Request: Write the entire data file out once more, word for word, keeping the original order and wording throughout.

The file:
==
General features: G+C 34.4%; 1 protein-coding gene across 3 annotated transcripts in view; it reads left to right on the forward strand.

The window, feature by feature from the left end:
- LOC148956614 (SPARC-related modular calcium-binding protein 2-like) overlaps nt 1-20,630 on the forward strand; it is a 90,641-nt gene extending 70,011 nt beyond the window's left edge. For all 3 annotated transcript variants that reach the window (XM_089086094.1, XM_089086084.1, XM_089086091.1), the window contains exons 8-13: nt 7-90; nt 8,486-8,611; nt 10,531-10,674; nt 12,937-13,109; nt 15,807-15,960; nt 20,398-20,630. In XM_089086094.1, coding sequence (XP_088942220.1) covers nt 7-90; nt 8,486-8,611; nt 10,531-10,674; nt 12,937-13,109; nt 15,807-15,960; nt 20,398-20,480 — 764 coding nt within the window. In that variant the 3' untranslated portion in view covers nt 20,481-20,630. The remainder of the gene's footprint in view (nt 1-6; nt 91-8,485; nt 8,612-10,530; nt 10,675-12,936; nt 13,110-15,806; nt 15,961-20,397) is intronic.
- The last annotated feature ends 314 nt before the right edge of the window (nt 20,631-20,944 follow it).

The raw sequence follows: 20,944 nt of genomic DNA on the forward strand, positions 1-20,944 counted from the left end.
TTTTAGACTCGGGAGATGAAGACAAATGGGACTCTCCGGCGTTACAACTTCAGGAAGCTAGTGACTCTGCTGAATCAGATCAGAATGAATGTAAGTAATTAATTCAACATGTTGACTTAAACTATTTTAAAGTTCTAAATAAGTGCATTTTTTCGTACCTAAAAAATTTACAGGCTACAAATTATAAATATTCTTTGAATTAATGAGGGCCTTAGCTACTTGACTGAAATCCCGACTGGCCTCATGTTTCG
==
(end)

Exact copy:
General features: G+C 34.4%; 1 protein-coding gene across 3 annotated transcripts in view; it reads left to right on the forward strand.

The window, feature by feature from the left end:
- LOC148956614 (SPARC-related modular calcium-binding protein 2-like) overlaps nt 1-20,630 on the forward strand; it is a 90,641-nt gene extending 70,011 nt beyond the window's left edge. For all 3 annotated transcript variants that reach the window (XM_089086094.1, XM_089086084.1, XM_089086091.1), the window contains exons 8-13: nt 7-90; nt 8,486-8,611; nt 10,531-10,674; nt 12,937-13,109; nt 15,807-15,960; nt 20,398-20,630. In XM_089086094.1, coding sequence (XP_088942220.1) covers nt 7-90; nt 8,486-8,611; nt 10,531-10,674; nt 12,937-13,109; nt 15,807-15,960; nt 20,398-20,480 — 764 coding nt within the window. In that variant the 3' untranslated portion in view covers nt 20,481-20,630. The remainder of the gene's footprint in view (nt 1-6; nt 91-8,485; nt 8,612-10,530; nt 10,675-12,936; nt 13,110-15,806; nt 15,961-20,397) is intronic.
- The last annotated feature ends 314 nt before the right edge of the window (nt 20,631-20,944 follow it).

The raw sequence follows: 20,944 nt of genomic DNA on the forward strand, positions 1-20,944 counted from the left end.
TTTTAGACTCGGGAGATGAAGACAAATGGGACTCTCCGGCGTTACAACTTCAGGAAGCTAGTGACTCTGCTGAATCAGATCAGAATGAATGTAAGTAATTAATTCAACATGTTGACTTAAACTATTTTAAAGTTCTAAATAAGTGCATTTTTTCGTACCTAAAAAATTTACAGGCTACAAATTATAAATATTCTTTGAATTAATGAGGGCCTTAGCTACTTGACTGAAATCCCGACTGGCCTCATGTTTCG